Impeachment trial of President Trump

By Meg Wagner, Mike Hayes and Veronica Rocha, CNN

Updated 10:23 PM ET, Wed January 22, 2020
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6:22 p.m. ET, January 21, 2020

Many Republicans didn’t read through McConnell's resolution closely last night, senator says

From CNN's Ali Zaslav

Chip Somodevilla/Getty Images
Chip Somodevilla/Getty Images

Sen. Mike Braun, a Republican from Indiana, told reporters that many Republicans didn’t read through the resolution closely last night — so at the GOP lunch today there was a lot of discussion surrounding the amount of time for opening arguments and the handling of evidence already laid out from the House. 

“I think that most of us didn't really have time to really look at the resolution closely and when we did, we thought that submitting evidence from House proceedings would be a good thing," he said. 

Senate Majority Leader Mitch McConnell made some key last minute changes to the Senate trial organizing resolution today, including that evidence from the House would be submitted into the trial record unless there’s a vote to oppose, and time for opening arguments would be extended from two days to three. 

In addition to Republican Sen. Susan Collins, who voiced support for witnesses, Braun felt there was “pretty broad agreement” on the idea that “when it came to any information that any evidence has already been heard in the House that just gets accepted into the record.”  

Braun also said that while originally he thought it would be a good idea to tough it out and sit through opening arguments in a compressed timeline – by 5:30 p.m. today he said: “I don’t think I’d be as apt to say I could sit through 12 to 14 hours or whatever that might be.”

He added that he felt that way, in particular, because the subject matter “we’ve all heard” and it feels like it’s going “slowly” at this point.

6:19 p.m. ET, January 21, 2020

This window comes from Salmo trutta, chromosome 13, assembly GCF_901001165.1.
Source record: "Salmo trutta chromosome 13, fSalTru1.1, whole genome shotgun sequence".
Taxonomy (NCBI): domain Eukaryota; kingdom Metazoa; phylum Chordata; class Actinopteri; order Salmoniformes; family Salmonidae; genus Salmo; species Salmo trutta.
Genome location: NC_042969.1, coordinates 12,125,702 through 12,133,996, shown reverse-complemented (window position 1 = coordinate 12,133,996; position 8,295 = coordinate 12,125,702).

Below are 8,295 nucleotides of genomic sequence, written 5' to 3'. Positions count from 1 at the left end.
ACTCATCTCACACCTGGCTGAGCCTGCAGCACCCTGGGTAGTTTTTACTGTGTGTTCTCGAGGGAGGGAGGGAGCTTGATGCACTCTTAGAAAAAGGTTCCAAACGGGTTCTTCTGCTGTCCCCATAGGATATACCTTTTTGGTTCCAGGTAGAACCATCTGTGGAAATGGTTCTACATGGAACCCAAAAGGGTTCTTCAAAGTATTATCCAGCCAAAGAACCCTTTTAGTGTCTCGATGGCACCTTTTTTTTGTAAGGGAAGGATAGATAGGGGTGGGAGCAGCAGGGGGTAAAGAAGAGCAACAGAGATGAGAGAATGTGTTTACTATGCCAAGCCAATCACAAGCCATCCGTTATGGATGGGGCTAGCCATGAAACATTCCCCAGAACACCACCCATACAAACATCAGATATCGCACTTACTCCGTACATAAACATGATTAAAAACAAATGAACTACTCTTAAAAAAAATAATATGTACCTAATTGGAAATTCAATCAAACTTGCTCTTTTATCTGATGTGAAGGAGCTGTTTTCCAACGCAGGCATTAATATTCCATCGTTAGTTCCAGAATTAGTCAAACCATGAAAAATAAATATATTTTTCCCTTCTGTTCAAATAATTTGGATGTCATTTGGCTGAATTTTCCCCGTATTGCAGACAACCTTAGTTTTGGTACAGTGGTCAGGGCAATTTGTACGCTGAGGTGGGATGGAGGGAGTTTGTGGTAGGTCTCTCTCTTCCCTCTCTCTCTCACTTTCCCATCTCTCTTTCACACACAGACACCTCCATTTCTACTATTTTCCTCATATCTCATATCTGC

White House counsel: It's "not right" to subpoena John Bolton

From CNN's Betsy Klein

Senate TV
Senate TV

White House counsel Pat Cipollone briefly spoke on the Senate Floor following House manager Val Demings, responding to Adam Schiff’s assertion that he’d call former White House national security adviser John Bolton to testify in the Senate.

He said that issuing a subpoena for Bolton is “not right” since the House forwent their opportunity to call him to testify during their trial.

Cipollone referenced a letter from Bolton and Charles Kupperman’s lawyer dated Nov. 8 regarding subpoenas for Bolton and Kupperman’s testimony.

The House, Cipollone said, “never subpoenaed Ambassador Bolton, … and they withdrew the subpoena for Charles Kupperman. And they ask you to issue a subpoena for John Bolton. It’s not right,” he said

He yielded the remainder of his time to the President’s outside counsel, Jay Sekulow.

6:15 p.m. ET, January 21, 2020

Democratic senator says Trump defense's argument makes her "head spin"

From CNN's Ali Zaslav

Steve Helber/AP
Steve Helber/AP

Sen. Mazie Hirono, a Democrat from Hawaii, blasted the President's legal team and their arguments during the break,

Referring to Trump's defense team, she told reporters:

"All this talk about, ‘Oh, they're asking the Senate to do the Houses’ job.’ That's just BS. It makes my head spin."

Asked how she’s spending her time during the trial so far, Hirono replied that she’s listening very carefully and taking notes.

7:40 p.m. ET, January 21, 2020

Who's who at the Senate impeachment trial

We're almost five hours into the first earnest day of the Senate impeachment trial. House impeachment managers, who are prosecuting the case against Trump's case, and the President's defense team have been debating the proposed rules for the trial.

If you need to catch up on all the faces on the Senate floor, here's your annotated run down:

8:31 p.m. ET, January 21, 2020

What senators are doing right now in the chamber

From CNN's Jeremy Herb

Sen. Marco Rubio
Sen. Marco Rubio Sketch by Bill Hennessy

Many senators are taking notes at their desks while Democratic House manager Val Demings is speaking.

It's unclear if they’re taking trial notes or writing on an unrelated topic.

While the sergeant at arms announces at the start of each day that senators face the “pain of imprisonment” for talking during the trial, senators are managing to sneak quick comments in with a hand over their mouths as they lean in to their neighbors.  

6:02 p.m. ET, January 21, 2020

House managers tout new Lev Parnas revelations

From CNN's Marshall Cohen 

Angela Weiss/Getty Images/FILE
Angela Weiss/Getty Images/FILE

Florida Rep. Val Demings, one of the Democratic House managers, is now highlighting new information that came to light last week from Lev Parnas, the Soviet-born businessman who worked with Rudy Giuliani on the Ukraine pressure campaign. 

Arguing that the Senate should subpoena the State Department, Demings pointed to a February 2019 text message where Giuliani told Republican lawyer Victoria Toensing that he was going to talk to Secretary of State Mike Pompeo about removing the US ambassador to Ukraine. (Trump later removed the diplomat, Marie Yovanovitch, from her post, amid a flurry of public allegations from Giuliani and his allies in conservative media, who falsely accused Yovanovitch of being an anti-Trump partisan.)